Illinois, Ypsilanti candidates interviewed for superintendentPublished 10:30am Tuesday, February 9, 2010
By JESSICA SIEFF
Niles Daily Star
A small audience turned out for the first round of interviews at the Westside Administrative Center Monday night to observe the Niles Community Schools Board of Education’s search for a new superintendent.
The board is holding interviews all week, barring any delay due to weather, two at a time.
Roger Prosise, superintendent of the Diamond Lake School District 76 of Mundelein Ill., and Richard Weigel, assistant superintendent of the Ypsilanti Public Schools district, each answered a round of questions by the board.
Each member of the board asked a series of questions that pertained to candidates’ leadership attributes, political awareness, business management and operations experience, community involvement and public relations as well as their personal attraction to the job and opinions on team building.
Prosise, coming from a district he said had a high Latino population as well as a relatively significant low-income population described his current school system as one with “high standards, very diverse.
“I really enjoy my work,” Prosise said. “I’ve been effective and the only reason I’ve been effective is we’ve worked together … for the good of the kids.”
It was Niles’ high graduation rate combined with the percentage of low-income students that attracted Prosise to the job.
“My hat is off to you,” he said.
Asked what he felt the district’s most immediate challenges were, Prosise said first and foremost finding a new superintendent was critical, followed by finalizing a teacher’s contract, assessing work needed inside the district school buildings and looking into the need for a possible bond issue.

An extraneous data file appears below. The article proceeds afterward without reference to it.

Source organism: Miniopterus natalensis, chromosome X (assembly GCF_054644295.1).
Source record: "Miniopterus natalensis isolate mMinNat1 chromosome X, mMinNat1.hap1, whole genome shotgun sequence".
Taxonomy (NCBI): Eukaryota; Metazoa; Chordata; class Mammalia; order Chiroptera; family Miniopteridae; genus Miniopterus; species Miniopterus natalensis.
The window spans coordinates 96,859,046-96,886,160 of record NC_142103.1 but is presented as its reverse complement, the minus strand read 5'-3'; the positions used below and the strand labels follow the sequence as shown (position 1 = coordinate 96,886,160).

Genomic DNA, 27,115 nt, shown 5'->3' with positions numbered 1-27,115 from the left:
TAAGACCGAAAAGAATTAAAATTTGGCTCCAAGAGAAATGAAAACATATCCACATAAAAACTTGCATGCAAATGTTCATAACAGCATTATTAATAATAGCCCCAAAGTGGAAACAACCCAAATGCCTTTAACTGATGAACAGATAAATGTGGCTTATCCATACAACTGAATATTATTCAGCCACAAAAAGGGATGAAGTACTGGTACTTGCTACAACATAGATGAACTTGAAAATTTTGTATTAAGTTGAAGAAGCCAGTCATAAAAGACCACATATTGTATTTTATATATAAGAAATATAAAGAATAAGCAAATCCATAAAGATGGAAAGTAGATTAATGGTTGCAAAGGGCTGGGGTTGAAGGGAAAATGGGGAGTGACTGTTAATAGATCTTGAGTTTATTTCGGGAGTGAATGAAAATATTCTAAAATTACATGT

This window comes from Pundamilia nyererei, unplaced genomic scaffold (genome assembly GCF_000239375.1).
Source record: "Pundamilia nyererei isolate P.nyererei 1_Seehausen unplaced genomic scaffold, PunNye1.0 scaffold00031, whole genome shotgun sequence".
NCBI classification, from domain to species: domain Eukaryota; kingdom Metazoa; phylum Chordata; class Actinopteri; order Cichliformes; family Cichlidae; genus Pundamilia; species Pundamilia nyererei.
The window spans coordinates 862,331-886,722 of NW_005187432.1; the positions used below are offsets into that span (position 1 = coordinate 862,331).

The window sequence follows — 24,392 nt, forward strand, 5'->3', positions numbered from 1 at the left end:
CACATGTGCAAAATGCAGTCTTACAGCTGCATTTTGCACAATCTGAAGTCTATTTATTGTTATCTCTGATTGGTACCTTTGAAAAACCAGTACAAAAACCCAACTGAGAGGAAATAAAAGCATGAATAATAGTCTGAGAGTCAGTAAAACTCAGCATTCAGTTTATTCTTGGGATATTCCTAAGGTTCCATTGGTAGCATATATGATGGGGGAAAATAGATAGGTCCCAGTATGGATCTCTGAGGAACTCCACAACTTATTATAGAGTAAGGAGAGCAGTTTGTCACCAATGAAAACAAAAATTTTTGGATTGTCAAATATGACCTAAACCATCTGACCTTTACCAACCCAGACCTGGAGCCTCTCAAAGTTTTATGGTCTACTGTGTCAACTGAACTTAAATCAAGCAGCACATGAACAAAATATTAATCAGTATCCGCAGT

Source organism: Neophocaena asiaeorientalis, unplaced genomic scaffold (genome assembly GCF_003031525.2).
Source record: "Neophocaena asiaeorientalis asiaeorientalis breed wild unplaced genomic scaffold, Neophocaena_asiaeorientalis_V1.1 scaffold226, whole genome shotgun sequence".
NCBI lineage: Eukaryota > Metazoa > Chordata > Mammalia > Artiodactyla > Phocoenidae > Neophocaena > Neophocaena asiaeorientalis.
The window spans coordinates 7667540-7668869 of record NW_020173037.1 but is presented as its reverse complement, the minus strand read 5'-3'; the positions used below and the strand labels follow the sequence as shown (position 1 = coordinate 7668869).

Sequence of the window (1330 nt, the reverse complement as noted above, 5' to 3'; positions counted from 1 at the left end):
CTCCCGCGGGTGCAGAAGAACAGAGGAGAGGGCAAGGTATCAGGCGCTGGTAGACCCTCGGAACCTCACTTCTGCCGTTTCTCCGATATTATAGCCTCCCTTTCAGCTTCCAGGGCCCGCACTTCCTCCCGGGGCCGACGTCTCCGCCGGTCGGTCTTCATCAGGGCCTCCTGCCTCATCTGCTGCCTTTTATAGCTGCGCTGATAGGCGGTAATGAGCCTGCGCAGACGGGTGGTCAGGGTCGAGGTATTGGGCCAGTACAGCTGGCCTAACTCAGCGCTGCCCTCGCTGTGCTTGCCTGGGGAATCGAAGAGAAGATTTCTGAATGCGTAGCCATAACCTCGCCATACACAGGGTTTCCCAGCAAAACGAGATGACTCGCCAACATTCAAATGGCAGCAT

Prosise highlighted his experience in business and finance, his success in passing referendums and his background in strategic planning.
“I developed a budget; I managed the levy,” he said.
Prosise said he served on the board team for his district which developed a teacher’s contract.
“We’re in the third year of a three-year (contract),” he said. “That makes all the difference in the world,” he added, referring to a good relationship with the teachers’ union.
Claiming he received a 95 percent approval rating through a parent survey he administered within his district as a way of involving parents in their children’s education, Prosise said he was an active superintendent, often seen at events and games, “being present and accessible.”
In addition to his experience working in strategic planning Prosise highlighted his fight for quality bilingual education within his district, working with local legislators and ultimately developing his own means of educating students which he said showed results of significant progress.
“I’m a collaborative leader,” Prosise said. “I am a goal-oriented leader and a goal-oriented person.”
Weigel said in addition to the No. 1 issue for the district, the budget, there were additional concerns.
“Second would be the high school,” he said.
Looking at achievement data and numbers, Weigel said, “They’re not where they need to be. We have to have kids graduate with the skills needed to do something beyond high school.
“When we work together and try to achieve things together, we achieve spectacular results,” he added.
Weigel highlighted his involvement in schools, taking time out to visit classrooms and talk to teachers and administrators.
The assistant superintendent said his own high school had not met its own standards, is going through difficult times of its own and is on its third principal in five years.
His experience, he said, is limited when it comes to working with legislators and budgetary issues – deferred mostly to the superintendent of his district.
Still, Weigel said, he used Title 1 funds and other grants effectively to save the jobs of teachers in his district.
He described his leadership style as “smart leadership.”
“Sometimes there are times you have to make strong decisions and you have to draw a line in the sand,” he said.
Both candidates said that in facing budgetary cuts, the classroom would be the last place they were look to reduce funding.
Interviews continue tonight, barring any weather related cancellation.